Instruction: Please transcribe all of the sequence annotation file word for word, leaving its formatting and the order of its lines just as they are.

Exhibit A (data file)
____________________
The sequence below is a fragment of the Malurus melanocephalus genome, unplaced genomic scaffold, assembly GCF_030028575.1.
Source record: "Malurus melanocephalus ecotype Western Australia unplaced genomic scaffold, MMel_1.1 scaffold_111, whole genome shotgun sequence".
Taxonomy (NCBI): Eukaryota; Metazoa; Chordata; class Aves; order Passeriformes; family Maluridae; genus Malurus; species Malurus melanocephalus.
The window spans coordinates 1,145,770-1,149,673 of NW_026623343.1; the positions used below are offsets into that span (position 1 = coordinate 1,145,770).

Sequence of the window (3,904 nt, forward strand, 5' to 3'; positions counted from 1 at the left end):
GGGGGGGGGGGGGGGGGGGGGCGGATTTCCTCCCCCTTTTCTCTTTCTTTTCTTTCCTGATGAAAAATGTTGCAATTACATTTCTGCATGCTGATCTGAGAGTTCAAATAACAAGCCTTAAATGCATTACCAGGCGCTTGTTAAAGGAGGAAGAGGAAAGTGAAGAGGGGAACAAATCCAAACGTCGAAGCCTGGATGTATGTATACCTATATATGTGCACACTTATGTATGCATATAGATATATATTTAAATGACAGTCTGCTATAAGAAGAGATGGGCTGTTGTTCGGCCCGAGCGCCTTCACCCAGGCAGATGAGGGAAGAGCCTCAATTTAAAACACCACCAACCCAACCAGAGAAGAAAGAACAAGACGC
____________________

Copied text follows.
The sequence below is a fragment of the Malurus melanocephalus genome, unplaced genomic scaffold, assembly GCF_030028575.1.
Source record: "Malurus melanocephalus ecotype Western Australia unplaced genomic scaffold, MMel_1.1 scaffold_111, whole genome shotgun sequence".
Taxonomy (NCBI): Eukaryota; Metazoa; Chordata; class Aves; order Passeriformes; family Maluridae; genus Malurus; species Malurus melanocephalus.
The window spans coordinates 1,145,770-1,149,673 of NW_026623343.1; the positions used below are offsets into that span (position 1 = coordinate 1,145,770).

Sequence of the window (3,904 nt, forward strand, 5' to 3'; positions counted from 1 at the left end):
GGGGGGGGGGGGGGGGGGGGGCGGATTTCCTCCCCCTTTTCTCTTTCTTTTCTTTCCTGATGAAAAATGTTGCAATTACATTTCTGCATGCTGATCTGAGAGTTCAAATAACAAGCCTTAAATGCATTACCAGGCGCTTGTTAAAGGAGGAAGAGGAAAGTGAAGAGGGGAACAAATCCAAACGTCGAAGCCTGGATGTATGTATACCTATATATGTGCACACTTATGTATGCATATAGATATATATTTAAATGACAGTCTGCTATAAGAAGAGATGGGCTGTTGTTCGGCCCGAGCGCCTTCACCCAGGCAGATGAGGGAAGAGCCTCAATTTAAAACACCACCAACCCAACCAGAGAAGAAAGAACAAGACGC